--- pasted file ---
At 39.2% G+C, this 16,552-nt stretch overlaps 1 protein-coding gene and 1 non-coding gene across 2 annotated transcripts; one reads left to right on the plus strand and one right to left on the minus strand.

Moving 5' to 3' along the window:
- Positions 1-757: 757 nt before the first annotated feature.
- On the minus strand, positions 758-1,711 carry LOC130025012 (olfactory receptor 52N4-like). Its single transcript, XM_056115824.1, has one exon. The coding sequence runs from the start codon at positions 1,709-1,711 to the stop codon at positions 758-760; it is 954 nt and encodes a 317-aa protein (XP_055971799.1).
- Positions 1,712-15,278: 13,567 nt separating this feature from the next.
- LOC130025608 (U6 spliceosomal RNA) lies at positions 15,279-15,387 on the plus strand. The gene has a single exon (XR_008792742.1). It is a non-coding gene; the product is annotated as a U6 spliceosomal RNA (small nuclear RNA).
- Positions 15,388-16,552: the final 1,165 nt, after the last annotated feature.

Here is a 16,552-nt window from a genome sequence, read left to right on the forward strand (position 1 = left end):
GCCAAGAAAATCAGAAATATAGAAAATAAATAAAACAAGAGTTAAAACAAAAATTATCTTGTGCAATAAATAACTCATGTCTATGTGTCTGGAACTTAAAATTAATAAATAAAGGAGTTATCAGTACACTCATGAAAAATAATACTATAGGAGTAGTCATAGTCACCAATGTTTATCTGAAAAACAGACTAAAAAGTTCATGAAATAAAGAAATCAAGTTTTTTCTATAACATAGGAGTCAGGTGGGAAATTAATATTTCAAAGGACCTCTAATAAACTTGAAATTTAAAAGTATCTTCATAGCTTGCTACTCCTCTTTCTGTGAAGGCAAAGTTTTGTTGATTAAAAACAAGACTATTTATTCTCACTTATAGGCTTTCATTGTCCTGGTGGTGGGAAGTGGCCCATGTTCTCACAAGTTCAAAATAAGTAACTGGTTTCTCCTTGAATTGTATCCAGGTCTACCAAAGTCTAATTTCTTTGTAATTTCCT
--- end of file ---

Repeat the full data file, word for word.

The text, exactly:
At 39.2% G+C, this 16,552-nt stretch overlaps 1 protein-coding gene and 1 non-coding gene across 2 annotated transcripts; one reads left to right on the plus strand and one right to left on the minus strand.

Moving 5' to 3' along the window:
- Positions 1-757: 757 nt before the first annotated feature.
- On the minus strand, positions 758-1,711 carry LOC130025012 (olfactory receptor 52N4-like). Its single transcript, XM_056115824.1, has one exon. The coding sequence runs from the start codon at positions 1,709-1,711 to the stop codon at positions 758-760; it is 954 nt and encodes a 317-aa protein (XP_055971799.1).
- Positions 1,712-15,278: 13,567 nt separating this feature from the next.
- LOC130025608 (U6 spliceosomal RNA) lies at positions 15,279-15,387 on the plus strand. The gene has a single exon (XR_008792742.1). It is a non-coding gene; the product is annotated as a U6 spliceosomal RNA (small nuclear RNA).
- Positions 15,388-16,552: the final 1,165 nt, after the last annotated feature.

Here is a 16,552-nt window from a genome sequence, read left to right on the forward strand (position 1 = left end):
GCCAAGAAAATCAGAAATATAGAAAATAAATAAAACAAGAGTTAAAACAAAAATTATCTTGTGCAATAAATAACTCATGTCTATGTGTCTGGAACTTAAAATTAATAAATAAAGGAGTTATCAGTACACTCATGAAAAATAATACTATAGGAGTAGTCATAGTCACCAATGTTTATCTGAAAAACAGACTAAAAAGTTCATGAAATAAAGAAATCAAGTTTTTTCTATAACATAGGAGTCAGGTGGGAAATTAATATTTCAAAGGACCTCTAATAAACTTGAAATTTAAAAGTATCTTCATAGCTTGCTACTCCTCTTTCTGTGAAGGCAAAGTTTTGTTGATTAAAAACAAGACTATTTATTCTCACTTATAGGCTTTCATTGTCCTGGTGGTGGGAAGTGGCCCATGTTCTCACAAGTTCAAAATAAGTAACTGGTTTCTCCTTGAATTGTATCCAGGTCTACCAAAGTCTAATTTCTTTGTAATTTCCT